Let’s also not forget the RPG elements of this third-person shooter; playing with friends or finding others to play with enhances proceedings dramatically, and ups the fun-factor in a very serious way when compared with the “sometimes a little bit lonely” feeling when playing on your own. Completing missions, sharing tactics and collecting loot that could potentially give your weapons and health a gigantic upgrade is undeniably addictive and kept me on the edge of my seat with every potential big score that we found, and it’s something that still keeps me playing even after all the time I’ve already spent in Manhattan so far.
Where The Division truly opens up is during End Game, where not only are there tough daily challenges, but also a dread-filled scary-but-cool place called The Dark Zone. While available very early on, it definitely has been designed with the level cap in mind, and has created for me some of the most intense and stressful moments I’ve encountered in an online game, ever. See, in The Dark Zone, enemies are high-powered and extremely challenging to take down. Other human players also roam around freely, and they can go rogue and turn on you in an instant if they want to steal from you.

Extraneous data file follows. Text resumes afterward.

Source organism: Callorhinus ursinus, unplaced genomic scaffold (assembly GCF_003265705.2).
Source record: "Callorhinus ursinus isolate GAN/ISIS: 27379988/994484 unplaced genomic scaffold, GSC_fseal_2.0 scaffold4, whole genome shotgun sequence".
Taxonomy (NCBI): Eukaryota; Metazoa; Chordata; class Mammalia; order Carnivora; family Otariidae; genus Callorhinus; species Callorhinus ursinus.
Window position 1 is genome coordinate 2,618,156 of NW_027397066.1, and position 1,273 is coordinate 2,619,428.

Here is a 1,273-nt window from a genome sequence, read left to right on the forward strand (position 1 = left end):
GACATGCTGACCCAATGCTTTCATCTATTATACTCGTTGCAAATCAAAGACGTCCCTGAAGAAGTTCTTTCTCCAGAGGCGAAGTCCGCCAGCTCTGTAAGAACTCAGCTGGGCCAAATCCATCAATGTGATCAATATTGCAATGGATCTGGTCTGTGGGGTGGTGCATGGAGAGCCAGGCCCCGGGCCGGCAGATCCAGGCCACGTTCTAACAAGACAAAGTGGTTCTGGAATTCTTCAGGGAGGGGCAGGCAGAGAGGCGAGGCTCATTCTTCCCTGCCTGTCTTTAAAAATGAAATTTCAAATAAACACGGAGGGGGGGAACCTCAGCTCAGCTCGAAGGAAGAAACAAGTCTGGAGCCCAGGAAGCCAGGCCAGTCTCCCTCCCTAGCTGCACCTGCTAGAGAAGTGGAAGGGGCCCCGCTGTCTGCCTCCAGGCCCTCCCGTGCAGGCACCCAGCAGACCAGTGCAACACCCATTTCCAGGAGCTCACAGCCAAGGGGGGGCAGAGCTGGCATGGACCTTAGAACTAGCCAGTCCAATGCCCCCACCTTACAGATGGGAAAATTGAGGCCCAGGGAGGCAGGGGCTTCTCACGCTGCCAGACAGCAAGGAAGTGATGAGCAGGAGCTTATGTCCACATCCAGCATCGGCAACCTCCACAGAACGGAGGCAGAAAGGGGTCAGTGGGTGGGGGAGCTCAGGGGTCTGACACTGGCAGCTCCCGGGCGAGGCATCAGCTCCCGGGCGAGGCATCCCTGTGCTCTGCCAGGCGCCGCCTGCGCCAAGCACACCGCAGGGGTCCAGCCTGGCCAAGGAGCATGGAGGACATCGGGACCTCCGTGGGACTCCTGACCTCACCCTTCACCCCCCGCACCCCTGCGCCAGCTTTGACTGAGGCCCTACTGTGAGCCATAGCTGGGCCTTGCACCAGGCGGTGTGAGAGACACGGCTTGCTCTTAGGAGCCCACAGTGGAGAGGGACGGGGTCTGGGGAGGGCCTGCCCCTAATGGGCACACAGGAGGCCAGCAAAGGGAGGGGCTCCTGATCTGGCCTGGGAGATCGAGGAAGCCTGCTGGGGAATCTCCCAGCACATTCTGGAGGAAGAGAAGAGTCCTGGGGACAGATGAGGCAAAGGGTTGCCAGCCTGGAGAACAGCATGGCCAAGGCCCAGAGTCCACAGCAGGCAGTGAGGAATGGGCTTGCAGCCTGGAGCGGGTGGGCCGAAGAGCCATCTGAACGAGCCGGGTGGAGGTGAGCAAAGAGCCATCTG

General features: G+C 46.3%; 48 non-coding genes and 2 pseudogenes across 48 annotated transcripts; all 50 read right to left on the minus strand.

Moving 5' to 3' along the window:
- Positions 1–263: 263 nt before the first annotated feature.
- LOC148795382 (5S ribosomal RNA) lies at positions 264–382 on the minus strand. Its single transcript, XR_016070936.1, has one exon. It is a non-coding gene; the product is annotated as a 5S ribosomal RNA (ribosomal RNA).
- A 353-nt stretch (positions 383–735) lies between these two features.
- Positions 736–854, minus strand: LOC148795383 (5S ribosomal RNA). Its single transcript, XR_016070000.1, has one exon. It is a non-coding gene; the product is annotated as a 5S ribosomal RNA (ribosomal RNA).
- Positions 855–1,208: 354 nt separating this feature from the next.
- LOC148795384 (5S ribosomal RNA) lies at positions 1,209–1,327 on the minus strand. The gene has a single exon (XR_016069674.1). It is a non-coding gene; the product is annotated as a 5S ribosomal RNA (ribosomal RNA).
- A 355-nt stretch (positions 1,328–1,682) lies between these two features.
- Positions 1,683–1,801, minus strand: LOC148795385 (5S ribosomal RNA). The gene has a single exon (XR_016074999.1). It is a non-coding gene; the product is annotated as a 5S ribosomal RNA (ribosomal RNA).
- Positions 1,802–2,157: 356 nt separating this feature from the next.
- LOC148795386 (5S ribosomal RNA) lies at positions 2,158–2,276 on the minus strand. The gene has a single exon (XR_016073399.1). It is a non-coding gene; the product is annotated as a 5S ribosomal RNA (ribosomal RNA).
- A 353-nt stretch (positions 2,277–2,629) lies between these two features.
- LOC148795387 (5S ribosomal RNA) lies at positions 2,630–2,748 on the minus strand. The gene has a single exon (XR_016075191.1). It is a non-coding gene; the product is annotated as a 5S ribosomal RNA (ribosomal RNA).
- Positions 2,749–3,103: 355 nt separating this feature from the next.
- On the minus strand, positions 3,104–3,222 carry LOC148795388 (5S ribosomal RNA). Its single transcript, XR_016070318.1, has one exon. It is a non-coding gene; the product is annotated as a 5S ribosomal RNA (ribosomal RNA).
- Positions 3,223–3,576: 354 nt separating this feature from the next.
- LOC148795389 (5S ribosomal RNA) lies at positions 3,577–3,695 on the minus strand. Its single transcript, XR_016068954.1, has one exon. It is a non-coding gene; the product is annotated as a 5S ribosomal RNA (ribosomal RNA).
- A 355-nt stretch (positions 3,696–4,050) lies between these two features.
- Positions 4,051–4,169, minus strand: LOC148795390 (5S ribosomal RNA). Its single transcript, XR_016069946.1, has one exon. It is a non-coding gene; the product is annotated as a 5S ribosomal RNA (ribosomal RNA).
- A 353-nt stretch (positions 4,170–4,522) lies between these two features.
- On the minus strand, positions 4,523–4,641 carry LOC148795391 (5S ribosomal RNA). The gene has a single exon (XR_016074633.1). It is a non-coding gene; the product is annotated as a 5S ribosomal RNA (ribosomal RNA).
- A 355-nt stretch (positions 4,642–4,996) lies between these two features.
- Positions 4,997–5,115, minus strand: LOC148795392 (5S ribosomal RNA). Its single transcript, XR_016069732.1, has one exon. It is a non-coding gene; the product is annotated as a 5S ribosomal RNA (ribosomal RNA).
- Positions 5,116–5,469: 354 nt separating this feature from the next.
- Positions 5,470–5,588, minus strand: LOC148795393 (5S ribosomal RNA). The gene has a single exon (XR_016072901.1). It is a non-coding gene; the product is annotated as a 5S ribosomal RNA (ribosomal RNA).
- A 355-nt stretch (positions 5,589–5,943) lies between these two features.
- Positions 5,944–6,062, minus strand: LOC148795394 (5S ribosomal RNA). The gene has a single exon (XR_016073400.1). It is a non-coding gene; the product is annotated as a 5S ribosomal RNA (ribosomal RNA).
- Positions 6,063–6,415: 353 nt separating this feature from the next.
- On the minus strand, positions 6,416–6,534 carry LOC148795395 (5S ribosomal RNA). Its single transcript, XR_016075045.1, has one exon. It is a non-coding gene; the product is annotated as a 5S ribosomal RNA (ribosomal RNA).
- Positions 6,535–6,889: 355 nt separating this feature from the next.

The loot in the Dark Zone is almost always better than the loot you’ll find in the main game as well, and can only be used if you spend 90 seconds calling in a chopper for extraction. Distressingly, calling an extraction alerts all other players that you are trying to keep something good, which almost always leads to an intense stand-off at the extraction point. Are they going to kill me and take my stuff? Are they going to fight with me against the AI? Are they just here to extract something of their own? If you want to get your heart racing and your adrenaline pumping, this is the best way to do it, and it’s freakin’ awesome.
The Bottom Line
With a super smart game design and seemingly endless amounts of upgrades and loot to discover even after the main campaign is completed, the possibilities for The Division are endless. With more content promised in coming months, it will just add even more to an already polished shooter that’s bursting at the seams with missions and increasingly difficult team-based gameplay. The stark contrast between the tight formulas of the coop campaign and the confused pandemonium of The Dark Zone is harmonious, offering something for everybody and pulling together a clear Game of the Year contender for 2016.